2 Boys In Hospital Isolation Forge A Bond Over Legos A hospital janitorial employee helped two boys become friends while they were being treated in isolation in the Bone Marrow Transplant Unit of Cincinnati Children's Hospital Medical Center.
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2 Boys In Hospital Isolation Forge A Bond Over Legos

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2 Boys In Hospital Isolation Forge A Bond Over Legos

2 Boys In Hospital Isolation Forge A Bond Over Legos

2 Boys In Hospital Isolation Forge A Bond Over Legos

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  • <iframe src="https://www.npr.org/player/embed/794144042/794144043" width="100%" height="290" frameborder="0" scrolling="no" title="NPR embedded audio player">
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A hospital janitorial employee helped two boys become friends while they were being treated in isolation in the Bone Marrow Transplant Unit of Cincinnati Children's Hospital Medical Center.

RACHEL MARTIN, HOST:

Some people want to change the world. Ki-Jana Upshaw tries to change one life at a time. He's a janitorial employee at Cincinnati Children's Hospital.

KI-JANA UPSHAW: I know how to scrub a floor, wax a floor, buff the floor. When patients go home, isolation rooms - I have to put up new curtains for new patients coming in.

MARTIN: Around the hospital, he's known as KJ. He works in the bone marrow transplant unit. Part of his job is collecting patients' linens.

STEVE INSKEEP, HOST:

So he's one of the few people allowed into isolation wards holding kids getting bone marrow transplants. They have weak immune systems. KJ goes from room to room - 82 of them - grabbing laundry bags and connecting with kids like Cohen Bramlee.

UPSHAW: Cohen doesn't like to be around, like, all the doctors and stuff like that. So they tell me that they use me to get Cohen going. Before I walked in the room, Cohen's like, oh, KJ's here, KJ's here. Like, his whole mood would just change. And I'm the same way. You know, every time I walked in his room, I was always in a good mood.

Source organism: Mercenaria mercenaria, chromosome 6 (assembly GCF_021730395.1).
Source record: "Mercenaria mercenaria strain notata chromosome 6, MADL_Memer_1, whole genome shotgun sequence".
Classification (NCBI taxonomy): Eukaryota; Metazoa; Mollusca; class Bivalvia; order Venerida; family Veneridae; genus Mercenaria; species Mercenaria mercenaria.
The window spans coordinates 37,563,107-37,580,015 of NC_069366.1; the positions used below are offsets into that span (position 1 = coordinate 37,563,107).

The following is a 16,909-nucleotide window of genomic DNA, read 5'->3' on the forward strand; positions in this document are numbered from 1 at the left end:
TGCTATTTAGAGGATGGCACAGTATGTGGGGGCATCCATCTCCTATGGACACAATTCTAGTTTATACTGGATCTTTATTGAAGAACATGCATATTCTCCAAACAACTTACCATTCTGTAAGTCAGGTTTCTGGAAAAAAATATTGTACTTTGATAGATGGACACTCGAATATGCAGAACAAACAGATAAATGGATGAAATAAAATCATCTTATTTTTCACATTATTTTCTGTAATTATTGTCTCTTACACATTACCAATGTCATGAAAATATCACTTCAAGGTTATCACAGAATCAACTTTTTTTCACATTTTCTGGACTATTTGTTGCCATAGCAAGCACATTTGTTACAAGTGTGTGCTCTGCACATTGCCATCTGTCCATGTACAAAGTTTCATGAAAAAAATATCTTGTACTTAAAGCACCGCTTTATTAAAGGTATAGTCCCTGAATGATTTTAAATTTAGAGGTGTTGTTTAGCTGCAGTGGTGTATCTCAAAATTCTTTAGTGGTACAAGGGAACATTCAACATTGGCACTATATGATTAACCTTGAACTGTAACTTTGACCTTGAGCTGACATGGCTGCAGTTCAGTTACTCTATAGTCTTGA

CARRIE BRAMLEE: Cohen is my youngest, and he has a disease that's so rare that he is actually the first person that they've ever documented with this disease before.

INSKEEP: Carrie Bramlee is Cohen's mom. We reached her on Skype in Cincinnati.

MARTIN: Cohen's bone marrow transplant was in September. It's an experimental treatment for a nameless disease. His digestion, his immune system, his liver - they're all affected, which is why Cohen plays with Legos.

BRAMLEE: He's never been able to tolerate eating food, so he's required to have a permanent IV catheter in his chest. So Legos have always been a huge part of his life because while other people are eating, he's building Legos to kind of give him a distraction from what's happening around him so that he doesn't miss out on it.

UPSHAW: And I kept seeing that he built Legos, and I kept realizing that once I left his room, right next door, there was another kid with Legos.

INSKEEP: Two boys, same bone marrow transplant unit, both loved Legos, so KJ got thinking.

UPSHAW: Man, like, you guys are, like, really across the hall from each other, you know, isolated and you don't even know that - you know, you got a best friend next door and don't even know it.

INSKEEP: KJ told the kids about each other and forged a friendship by swapping messages and communicating between them about their Lego creations. On the same day the other boy Keagan was discharged, Cohen was strong enough to step outside his room. The kids met in person and now have a sort of exchange. When Keagan comes back for checkups, they leave Legos for each other.

MARTIN: Carrie Bramlee says she's grateful for all her son's caregivers and particularly KJ, who would always ask how Cohen was feeling.

BRAMLEE: He became a friend in a situation where Cohen wasn't able to even have siblings around. And it just became a great spot in his day to the point where Cohen would say, I really need to make my linens dirtier so KJ can come back more often (laughter).

MARTIN: She says once Cohen gets a little bit healthier, she's hoping to get him and his new friend Keagan together for probably a Lego playdate.

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